Australian Open Preview and Predictions

by John on January 14, 2018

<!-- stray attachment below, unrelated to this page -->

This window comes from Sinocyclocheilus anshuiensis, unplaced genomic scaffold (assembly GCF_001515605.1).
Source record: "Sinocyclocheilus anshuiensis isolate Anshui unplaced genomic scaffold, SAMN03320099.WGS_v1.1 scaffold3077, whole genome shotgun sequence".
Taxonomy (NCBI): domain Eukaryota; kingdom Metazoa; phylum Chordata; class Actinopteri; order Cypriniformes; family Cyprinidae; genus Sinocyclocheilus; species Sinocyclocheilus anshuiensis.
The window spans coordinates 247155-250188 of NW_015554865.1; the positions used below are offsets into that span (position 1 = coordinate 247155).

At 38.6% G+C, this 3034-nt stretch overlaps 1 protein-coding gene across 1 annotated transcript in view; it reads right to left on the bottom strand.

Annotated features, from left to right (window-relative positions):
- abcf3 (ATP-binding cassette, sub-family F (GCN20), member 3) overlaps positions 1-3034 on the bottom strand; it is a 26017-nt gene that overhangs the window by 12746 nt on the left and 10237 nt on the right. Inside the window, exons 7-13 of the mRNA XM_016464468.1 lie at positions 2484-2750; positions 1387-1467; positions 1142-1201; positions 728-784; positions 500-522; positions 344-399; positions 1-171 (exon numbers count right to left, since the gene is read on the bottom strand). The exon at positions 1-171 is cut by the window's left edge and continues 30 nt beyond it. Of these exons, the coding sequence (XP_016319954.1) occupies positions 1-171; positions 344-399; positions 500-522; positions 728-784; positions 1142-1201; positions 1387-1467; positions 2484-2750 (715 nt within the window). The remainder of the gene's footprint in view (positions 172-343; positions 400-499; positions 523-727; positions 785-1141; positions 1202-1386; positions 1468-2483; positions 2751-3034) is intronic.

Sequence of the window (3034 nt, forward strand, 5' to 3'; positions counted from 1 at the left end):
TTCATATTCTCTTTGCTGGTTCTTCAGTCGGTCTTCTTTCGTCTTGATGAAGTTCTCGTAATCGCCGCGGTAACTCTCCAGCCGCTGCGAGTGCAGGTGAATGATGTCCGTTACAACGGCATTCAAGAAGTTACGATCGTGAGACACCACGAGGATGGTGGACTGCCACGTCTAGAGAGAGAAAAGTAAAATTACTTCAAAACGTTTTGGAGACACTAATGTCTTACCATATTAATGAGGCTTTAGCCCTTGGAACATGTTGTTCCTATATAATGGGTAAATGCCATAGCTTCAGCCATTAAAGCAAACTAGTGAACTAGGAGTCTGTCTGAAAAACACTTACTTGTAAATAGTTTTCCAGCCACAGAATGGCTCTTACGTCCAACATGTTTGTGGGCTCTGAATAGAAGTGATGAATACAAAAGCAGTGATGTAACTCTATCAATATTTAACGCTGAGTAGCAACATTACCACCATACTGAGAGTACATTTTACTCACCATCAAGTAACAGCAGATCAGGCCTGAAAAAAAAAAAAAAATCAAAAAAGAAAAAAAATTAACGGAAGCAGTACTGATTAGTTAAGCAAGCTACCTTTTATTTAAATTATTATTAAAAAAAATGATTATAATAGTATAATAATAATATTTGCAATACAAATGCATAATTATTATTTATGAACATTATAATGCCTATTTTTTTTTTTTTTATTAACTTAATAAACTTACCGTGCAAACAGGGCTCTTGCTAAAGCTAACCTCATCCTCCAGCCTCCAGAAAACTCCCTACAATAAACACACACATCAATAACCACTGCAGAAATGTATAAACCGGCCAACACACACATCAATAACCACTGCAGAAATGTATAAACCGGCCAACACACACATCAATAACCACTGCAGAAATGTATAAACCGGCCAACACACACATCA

The Australian Open begins Monday and on the men’s side the first major of the year might seemingly be viewed as the Melbourne Wide Open. But that’s not the case if you’re defending champion and world No. 2 Roger Federer. With all the carnage of season-ending injuries to top players in 2017 still permeating through this year’s men’s draw, Federer stands alone, tanned, ready and fit as can be. Last man standing at the end of the past year and certainly the rock-solid pre-tournament favorite this year. The walking wounded, all Top 10 players, are making valiant efforts to play, but one can’t predict how well they will perform. Six-time champion Novak Djokovic’s right elbow still isn’t 100 percent, Rafael Nadal’s troublesome knee is said to be iffy, Stan Wawrinka’s surgically repaired knee hasn’t truly been tested and Milos Raonic is still rusty after having left wrist surgery last fall. Only Raonic has played in an official tournament in the lead-up to Melbourne, and he lost his opening match in that one. And then there is Kei Nishikori, who hasn’t fully recovered from a torn tendon in his right wrist last summer and isn’t fit to compete yet. Ditto Andy Murray, who had hip surgery earlier this month. His attempts at non-surgical treatment (rest) were unsuccessful after injuring the hip at Wimbledon in July. So there you have it. Federer’s toughest competition may have to come from the NextGen youngsters or the in-between guard who haven’t quite proven to be ready for prime-time play in the majors yet. So a quick look at the draw to see how things shape up is in order. Nadal, last year’s losing finalist, heads the top half of the draw in the 1st Quarter. The top-seeded Spaniard, if his knee holds up, shouldn’t have much trouble advancing to the semifinals from this section. Potential hurdles along the way include Borna Coric in the third round, John Isner in the fourth and Marin Cilic in the quarterfinals. It’s all about Nadal’s knee in this quarter. ATP World Tour Finals champion Grigor Dimitrov, the third seed, leads the pack in the 2nd Quarter. Dimitrov’s win in London posits well for the talented Bulgarian to make a serious run in a major, but it won’t be easy. Andrey Rublev could be his opponent in the third round with the possibility of enigmatic Nick Kyrgios or Jo-Wilfried Tsonga in the fourth. Jack Sock or Kevin Anderson should emerge from the bottom section of the quarter to meet Dimitrov in the quarterfinals. The Bulgarian prevails against either one. In the bottom half of the draw, fourth-seeded Alexander Zverev is top dog, positioned at the bottom of the 3rd Quarter bracket. He might have to play older brother Mischa in the third round and Novak Djokovic in the fourth. That is if Djokovic’s elbow holds up and the Serb survives a second round tilt with Gael Monfils. Djokovic will win that encounter, but falls to the 20-year-old Zverev. Dominic Thiem, at the top of this bracket, survives his opposition and takes on Zverev in the quarterfinals. Zverev wins and advances to the semifinals. Federer, on the bottom of the 4th Quarter bracket, faces a testing road to the semifinals. Richard Gasquet looms as a potential 3rd round opponent and either Milos Raonic or Sam Querrey, both big servers, should battle the Swiss in the fourth. David Goffin, who beat Federer at the ATP Finals in London, is at the top of this section and advances to a fourth round matchup with Juan Martin del Potro. The Argentine has too much firepower for the Belgian and moves on to meet Federer in the quarterfinals. Delpo beat the Swiss at the U.S. Open last year, but it won’t happen this time as Federer extracts revenge. So it’s Nadal versus Dimitrov in one semi and Zverev against Federer in the other.

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